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Change is Here: A Look at Compensation for Physician & APP Specialties

By: LocumTenens.com | Updated on April 13, 2023

Change is Here: A Look at Compensation for Physician & APP Specialties

The 2023 Salary Report provides unique insights into the current state of healthcare and delivers a game plan for how physician and APP specialists can advance their careers.

Data is driving change in healthcare. Beyond patient outcomes, it can empower clinicians and hospital administrators to make career and compensation decisions. The 2023 Salary Report provides a window into the industry and where we are going.

We took a look into some of the big-picture findings in 2023 Clinician Salary Report: Key Stats on Physician and APP Earnings. Now, we are diving into clinician specialties to gain insights on how physicians and advanced practice professionals (APPs) are performing in particular areas.

Nurse Practitioner Salaries are on a Steady Rise

Nurse Practitioner

The average nurse practitioner’s salary has been steadily climbing for years. 2022 saw a new high water mark, rising to $130,845 on average. Contrary to many medical specialties, 35% of NPs stated that their workload actually increased due to COVID-19.

This shouldn’t come as a surprise. Hospitals and medical practices have increased their usage of APPs within the care model. With a more important role in patient wellness, APPs are seeing their salaries rise as well. It is a trend that is likely to continue. However, with increased workload comes the potential for burnout. It is a serious consideration for NPs and something administrators should monitor closely.

Nurse Practitioner Historical Salary Data

2021 data not available.

Fewer Critical Care Physicians are Working Full Time

Critical care physician

Physicians have more opportunities than ever before. Traditional, full-time employment models are only one option, and we are seeing more physicians take new career paths. Critical care is one specialty that has seen a decline in employed, full-time clinicians. When looking at data from two years ago, the number of critical care physicians working full-time, employed positions has dropped from 63% to 47%.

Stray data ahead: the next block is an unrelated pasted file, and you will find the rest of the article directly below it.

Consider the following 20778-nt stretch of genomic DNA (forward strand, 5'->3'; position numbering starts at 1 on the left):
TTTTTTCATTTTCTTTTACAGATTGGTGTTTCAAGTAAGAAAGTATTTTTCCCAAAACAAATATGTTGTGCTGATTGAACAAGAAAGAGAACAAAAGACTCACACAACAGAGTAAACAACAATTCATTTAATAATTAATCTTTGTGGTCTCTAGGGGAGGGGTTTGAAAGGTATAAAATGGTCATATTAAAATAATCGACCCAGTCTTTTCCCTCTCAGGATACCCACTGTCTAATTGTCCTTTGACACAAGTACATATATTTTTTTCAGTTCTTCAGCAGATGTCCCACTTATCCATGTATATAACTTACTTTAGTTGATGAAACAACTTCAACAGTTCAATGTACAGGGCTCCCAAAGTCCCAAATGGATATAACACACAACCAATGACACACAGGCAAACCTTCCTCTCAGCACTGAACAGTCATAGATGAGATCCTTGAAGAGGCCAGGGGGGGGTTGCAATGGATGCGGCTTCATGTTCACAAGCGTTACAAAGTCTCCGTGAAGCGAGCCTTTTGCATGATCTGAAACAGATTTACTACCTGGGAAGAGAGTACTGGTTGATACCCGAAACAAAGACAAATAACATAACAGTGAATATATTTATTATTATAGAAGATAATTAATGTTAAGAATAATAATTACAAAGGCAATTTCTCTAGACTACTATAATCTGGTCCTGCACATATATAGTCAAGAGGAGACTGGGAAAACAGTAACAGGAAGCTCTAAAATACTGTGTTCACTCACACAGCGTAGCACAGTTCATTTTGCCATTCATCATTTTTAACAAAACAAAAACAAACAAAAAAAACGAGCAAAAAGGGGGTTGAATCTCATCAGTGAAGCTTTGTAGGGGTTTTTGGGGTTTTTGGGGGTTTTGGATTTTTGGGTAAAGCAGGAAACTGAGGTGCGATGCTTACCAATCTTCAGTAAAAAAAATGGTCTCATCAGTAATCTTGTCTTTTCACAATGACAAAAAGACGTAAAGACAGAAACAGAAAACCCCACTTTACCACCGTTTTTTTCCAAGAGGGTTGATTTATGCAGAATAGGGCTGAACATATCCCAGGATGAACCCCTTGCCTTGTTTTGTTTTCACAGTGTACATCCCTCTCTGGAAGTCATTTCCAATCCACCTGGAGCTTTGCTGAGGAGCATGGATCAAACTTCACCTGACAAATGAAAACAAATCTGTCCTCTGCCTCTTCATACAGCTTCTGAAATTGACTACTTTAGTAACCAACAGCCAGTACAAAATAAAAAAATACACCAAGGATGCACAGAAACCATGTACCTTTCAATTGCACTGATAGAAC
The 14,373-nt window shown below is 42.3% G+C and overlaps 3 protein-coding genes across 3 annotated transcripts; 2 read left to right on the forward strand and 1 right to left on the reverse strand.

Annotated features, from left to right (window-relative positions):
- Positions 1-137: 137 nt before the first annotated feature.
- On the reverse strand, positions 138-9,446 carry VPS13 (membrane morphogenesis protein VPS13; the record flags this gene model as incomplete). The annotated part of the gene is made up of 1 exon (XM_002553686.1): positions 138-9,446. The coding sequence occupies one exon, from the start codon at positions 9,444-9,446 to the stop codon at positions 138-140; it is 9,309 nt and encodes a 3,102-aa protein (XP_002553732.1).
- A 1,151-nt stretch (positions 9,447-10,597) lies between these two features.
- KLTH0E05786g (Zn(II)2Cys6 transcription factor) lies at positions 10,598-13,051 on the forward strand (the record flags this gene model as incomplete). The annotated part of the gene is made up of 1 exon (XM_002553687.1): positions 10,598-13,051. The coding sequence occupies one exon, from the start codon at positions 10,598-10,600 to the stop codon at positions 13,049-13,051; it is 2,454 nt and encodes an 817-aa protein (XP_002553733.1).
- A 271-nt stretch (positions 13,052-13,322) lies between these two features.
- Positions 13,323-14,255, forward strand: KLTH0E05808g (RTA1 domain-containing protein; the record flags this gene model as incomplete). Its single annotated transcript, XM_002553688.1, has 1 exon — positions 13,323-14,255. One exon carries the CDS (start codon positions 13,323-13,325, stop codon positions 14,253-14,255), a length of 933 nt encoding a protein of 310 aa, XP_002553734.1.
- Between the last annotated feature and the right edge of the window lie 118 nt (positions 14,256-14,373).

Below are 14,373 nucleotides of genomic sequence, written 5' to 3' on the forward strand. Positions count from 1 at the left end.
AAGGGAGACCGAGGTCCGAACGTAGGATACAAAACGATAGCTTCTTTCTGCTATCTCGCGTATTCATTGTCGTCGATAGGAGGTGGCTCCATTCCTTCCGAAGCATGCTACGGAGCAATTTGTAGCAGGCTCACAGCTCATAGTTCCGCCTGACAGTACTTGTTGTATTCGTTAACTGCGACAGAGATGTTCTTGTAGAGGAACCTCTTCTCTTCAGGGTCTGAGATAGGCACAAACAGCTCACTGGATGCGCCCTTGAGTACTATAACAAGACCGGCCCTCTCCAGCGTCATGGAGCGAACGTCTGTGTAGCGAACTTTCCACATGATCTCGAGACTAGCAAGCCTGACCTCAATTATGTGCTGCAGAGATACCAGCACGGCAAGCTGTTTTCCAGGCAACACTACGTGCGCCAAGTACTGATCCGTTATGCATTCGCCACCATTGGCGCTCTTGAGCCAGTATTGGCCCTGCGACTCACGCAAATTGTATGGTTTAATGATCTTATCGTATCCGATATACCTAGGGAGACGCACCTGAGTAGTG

This is representative of a trend across much of the healthcare industry. There are more physicians embracing locum tenens work or are choosing to work part-time. In critical care, it breaks down to 21% locums and 16% part time. Physicians want to find a career that fits with their lifestyle, instead of defaulting to the traditional model that may not provide the desired amount of flexibility and work-life balance.

Family Practice is Driven by Established Physicians

Family practice physicians

While many specialties are seeing significant fluctuation in their compensation or employment rates, family practice maintains some consistency. In 2022, 45% of physicians in this specialty had been in practice for more than 20 years. This makes it all the more interesting that the segment working contract or locum tenens (31%) has nearly caught up to traditional full-time family practice physicians (35%). The ages of family practice physicians continue to be fairly evenly distributed across millennials (25% born between 1981 and 1997), generation X (35% born between 1965 and 1980) and baby boomers (33% born between 1946 and 1964).

This data is important for the sustainability of the workforce. There is a long-documented shortage of primary care physicians, particularly in poorer or rural areas. It is critical for the long-term health of our communities to increase access to care. Bringing more primary care physicians into the industry will go a long way to secure the future of an aging workforce.

Technology and New Expectations have Led to Fluctuating Neurology Salaries

Medical Technology

Neurology salaries have seen significant fluctuation over the past five years, currently resting at $265,313 on average.

Technology and new expectations for clinicians may be to blame. The pandemic pushed many providers to a virtual setting. In particular, neurology has shown to be immensely successful for telehealth appointments, which increases access to care and has even led to an improved patient experience. Despite that, reimbursement for telehealth has lagged behind traditional in-person reimbursements, resulting in diminished earnings for many clinicians.

Neurology Historical Salary Data

2021 data not available.

Additionally, a trend toward sub-specialization is contributing to gaps in the neurological care that hospitals and practices can offer. It is important to continue to invest in telehealth and compensate medical care appropriately, regardless of the setting.

This is just the tip of the iceberg. There is much more data to glean from the 2023 Salary Reports. Be sure to dive into the specialties to see what is on the horizon.